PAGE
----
2018: A Make It or Break It Midterm for Libertarians

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Logging onto Facebook this morning I was met with a pleasant surprise – a message reminding me that it had been a year since I had signed on to the Gary Johnson campaign.  The public declaration that I was done with the Grand Ole Party meant absolutely nothing to the people on my friends list, let’s be honest most people don’t give a damn about your political leanings unless you’re constantly flaunting your beliefs.  The announcement did, however, mean a lot to me.

Prior to last July I was a Republican who had gradually lost faith in the Republican Party.  I was sick of the hypocrisy, the blatant violation of our civil liberties, the lack of fiscal conservatism, and the message of the Republican nominee for President. I felt, at the time, that Gary Johnson could legitimately carry a state in the general election.  My optimism turned out to be wrong; Johnson/Weld did not carry a state, nor did they receive an electoral vote.  Despite that, the ticket received nearly 4.5 million votes, carrying 3.27% of the vote, while appearing on the ballot in all 50 states and Washington DC. Disappointing according to my own expectations? Yes. But the election was monumental for the Libertarian Party.

For the longest time the biggest hurdle facing the growth of third parties in this country has been ballot access.  A lack of ballot access ties up a third party’s limited resources, forcing them to focus on things other than campaigning.  Heading into the 2018 midterm elections, the Libertarian Party will have ballot access in 37 states.

What’s more important than ballot access, however, is that the Libertarian Party has incumbents that need to win re-election; Nebraska State Senator Laura Ebke, along with New Hampshire State Representatives Brandon Phinney, Caleb Dyer, and Joseph Stallcop all ditched their former parties, and registered as Libertarians in the last year. Now they all face re-election bids without the backing of the powerful two party duopoly. 

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Brandon Phinney is one of 3 libertarians in New Hampshire’s House of Representatives 

All the aforementioned candidates had their own reasons for ditching their former parties. Joseph Stallcop, who serves in New Hampshire’s House of Representatives representing Cheshire 4, was elected as a Democrat. His decision to switch to the Libertarian Party, he told Authentic Liberty, was based in part because of the disrespect his ideas and views were generating among Democrats. Stallcops colleague, Brandon Phinney, explained his decision to switch parties as frustration with the direction, and leadership  of Republicans, a familiar sentiment. When Authentic Liberty asked Senator Laura Ebke why she switched parties, she pointed out several moments where she realized that the Republican Party no longer represented her values. Senator Ebke told us that “the recognition that the Republicans were going to nominate Trump, and then a “call out” for not being an adequately “platform Republican” at the 2016 State GOP convention by the Governor–when he called out a number of us by name” appeared to be the last straw. Like many people, Senator Ebke realized that the GOP didn’t care about policy, but party.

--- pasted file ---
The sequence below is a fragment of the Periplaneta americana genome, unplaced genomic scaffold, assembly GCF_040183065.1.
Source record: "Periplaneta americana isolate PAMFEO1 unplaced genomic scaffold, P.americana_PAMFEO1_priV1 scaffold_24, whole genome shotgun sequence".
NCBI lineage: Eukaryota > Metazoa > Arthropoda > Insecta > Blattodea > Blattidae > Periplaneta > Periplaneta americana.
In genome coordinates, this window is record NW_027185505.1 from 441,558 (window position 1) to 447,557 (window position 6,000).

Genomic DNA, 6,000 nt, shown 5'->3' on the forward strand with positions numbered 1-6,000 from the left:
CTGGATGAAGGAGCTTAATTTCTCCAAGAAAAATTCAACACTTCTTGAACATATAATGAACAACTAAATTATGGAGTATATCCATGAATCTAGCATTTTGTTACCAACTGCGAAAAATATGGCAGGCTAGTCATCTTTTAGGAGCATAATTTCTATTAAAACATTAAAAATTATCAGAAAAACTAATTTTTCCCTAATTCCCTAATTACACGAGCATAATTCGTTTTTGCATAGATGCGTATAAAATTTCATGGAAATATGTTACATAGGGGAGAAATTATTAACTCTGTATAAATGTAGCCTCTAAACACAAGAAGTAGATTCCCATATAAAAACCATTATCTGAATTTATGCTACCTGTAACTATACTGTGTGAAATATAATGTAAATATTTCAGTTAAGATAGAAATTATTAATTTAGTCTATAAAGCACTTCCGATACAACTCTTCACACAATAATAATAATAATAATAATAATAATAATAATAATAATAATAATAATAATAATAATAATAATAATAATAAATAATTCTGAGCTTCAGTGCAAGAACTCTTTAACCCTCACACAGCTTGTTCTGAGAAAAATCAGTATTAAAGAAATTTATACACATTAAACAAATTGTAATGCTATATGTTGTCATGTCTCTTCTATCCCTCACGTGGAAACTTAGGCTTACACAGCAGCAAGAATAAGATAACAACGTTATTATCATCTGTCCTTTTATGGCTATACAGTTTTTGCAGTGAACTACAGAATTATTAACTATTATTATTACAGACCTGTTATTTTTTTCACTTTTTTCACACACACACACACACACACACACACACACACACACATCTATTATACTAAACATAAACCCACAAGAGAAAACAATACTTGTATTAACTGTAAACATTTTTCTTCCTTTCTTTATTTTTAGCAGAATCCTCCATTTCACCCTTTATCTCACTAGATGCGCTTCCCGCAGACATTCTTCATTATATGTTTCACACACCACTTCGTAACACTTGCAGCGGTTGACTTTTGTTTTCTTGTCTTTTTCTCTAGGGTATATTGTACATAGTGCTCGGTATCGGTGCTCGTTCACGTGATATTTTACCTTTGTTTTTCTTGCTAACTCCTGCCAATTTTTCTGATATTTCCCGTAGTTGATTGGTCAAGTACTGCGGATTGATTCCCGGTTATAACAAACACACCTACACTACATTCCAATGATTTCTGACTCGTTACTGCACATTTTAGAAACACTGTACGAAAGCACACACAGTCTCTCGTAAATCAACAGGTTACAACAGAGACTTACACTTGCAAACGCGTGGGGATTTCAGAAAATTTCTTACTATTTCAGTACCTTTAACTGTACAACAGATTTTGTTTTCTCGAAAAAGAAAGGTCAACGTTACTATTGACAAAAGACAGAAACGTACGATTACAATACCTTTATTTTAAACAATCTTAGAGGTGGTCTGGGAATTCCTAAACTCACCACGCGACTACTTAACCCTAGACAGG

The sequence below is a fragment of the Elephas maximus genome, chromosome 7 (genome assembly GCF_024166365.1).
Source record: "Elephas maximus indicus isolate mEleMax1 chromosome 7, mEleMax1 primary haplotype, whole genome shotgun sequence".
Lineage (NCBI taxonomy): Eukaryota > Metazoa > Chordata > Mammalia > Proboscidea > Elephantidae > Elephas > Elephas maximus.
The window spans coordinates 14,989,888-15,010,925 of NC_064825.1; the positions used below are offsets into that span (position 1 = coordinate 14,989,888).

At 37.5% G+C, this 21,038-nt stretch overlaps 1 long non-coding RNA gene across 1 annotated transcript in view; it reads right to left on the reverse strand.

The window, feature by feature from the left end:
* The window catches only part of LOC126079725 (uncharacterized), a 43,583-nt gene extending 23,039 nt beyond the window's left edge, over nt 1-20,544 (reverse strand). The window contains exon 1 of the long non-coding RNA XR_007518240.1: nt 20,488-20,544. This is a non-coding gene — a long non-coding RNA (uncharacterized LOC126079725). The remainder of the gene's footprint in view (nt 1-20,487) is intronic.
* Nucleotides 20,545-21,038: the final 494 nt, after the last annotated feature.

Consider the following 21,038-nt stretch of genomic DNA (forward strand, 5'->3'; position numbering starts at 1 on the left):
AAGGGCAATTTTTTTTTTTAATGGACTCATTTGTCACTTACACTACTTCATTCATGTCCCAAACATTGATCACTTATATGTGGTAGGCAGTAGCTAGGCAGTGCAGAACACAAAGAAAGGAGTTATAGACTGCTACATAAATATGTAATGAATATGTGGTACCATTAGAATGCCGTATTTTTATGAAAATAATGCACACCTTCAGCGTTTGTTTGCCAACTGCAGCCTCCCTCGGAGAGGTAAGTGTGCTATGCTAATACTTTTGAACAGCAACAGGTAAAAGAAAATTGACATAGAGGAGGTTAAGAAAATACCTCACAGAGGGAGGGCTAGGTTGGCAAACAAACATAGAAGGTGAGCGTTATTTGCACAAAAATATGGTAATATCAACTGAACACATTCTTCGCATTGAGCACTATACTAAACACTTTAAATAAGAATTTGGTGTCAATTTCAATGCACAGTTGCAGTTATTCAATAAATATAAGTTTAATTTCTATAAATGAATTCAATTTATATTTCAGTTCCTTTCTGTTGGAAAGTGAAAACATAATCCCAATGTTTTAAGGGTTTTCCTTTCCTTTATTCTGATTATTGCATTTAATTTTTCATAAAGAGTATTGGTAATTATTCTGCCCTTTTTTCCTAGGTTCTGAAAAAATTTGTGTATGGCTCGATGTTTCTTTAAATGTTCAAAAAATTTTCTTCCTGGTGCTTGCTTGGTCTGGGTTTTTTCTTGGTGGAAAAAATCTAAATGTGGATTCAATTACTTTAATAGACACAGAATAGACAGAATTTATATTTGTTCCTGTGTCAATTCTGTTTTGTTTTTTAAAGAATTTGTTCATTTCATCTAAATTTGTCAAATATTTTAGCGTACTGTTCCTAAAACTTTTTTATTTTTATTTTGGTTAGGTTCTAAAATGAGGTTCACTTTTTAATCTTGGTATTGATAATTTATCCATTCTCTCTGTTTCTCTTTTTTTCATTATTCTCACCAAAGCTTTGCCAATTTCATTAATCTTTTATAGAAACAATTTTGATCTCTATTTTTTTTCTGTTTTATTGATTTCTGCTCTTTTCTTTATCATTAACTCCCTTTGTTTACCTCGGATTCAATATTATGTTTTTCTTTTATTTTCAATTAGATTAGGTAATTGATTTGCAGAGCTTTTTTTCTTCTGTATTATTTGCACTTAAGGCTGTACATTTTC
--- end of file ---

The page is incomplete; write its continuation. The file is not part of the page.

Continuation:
While Representative Stallcop is unsure if he will be running for re-election next year (he is set to graduate from college), the state of New Hampshire presents an interesting scenario for Brandon Phinney and Caleb Dyer, his colleagues in the only libertarian caucus in the nation. New Hampshire is one of a handful of states that allows for “fusion tickets,” which allow one candidate to run under multiple parties. Both Phinney and Dyer, former Republicans, could choose to seek both the Republican and Libertarian nominations for their districts,and in a comment to Authentic Liberty, Phinney stated that this is his intention; in doing so they would eliminate potential rivals while having their names appear multiple times on the ballot.  That scenario could be interesting, and increase their odds of reelection, but could also make them beholden to the whims of two different parties. A victory on a fusion ticket would also minimize the importance of the Libertarian Party; if, in this hypothetical situation, both candidates win both the Republican and Libertarian nominations, then win the election, outsiders could say that they only won because of the Republican Party, marginalizing the importance of libertarians.

Senator Ebke’s situation in Nebraska is also interesting. She serves in the only unicameral state legislature in the nation, and in Nebraska, all state elections are

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Senator Laura Ebke is up for re-election in 2018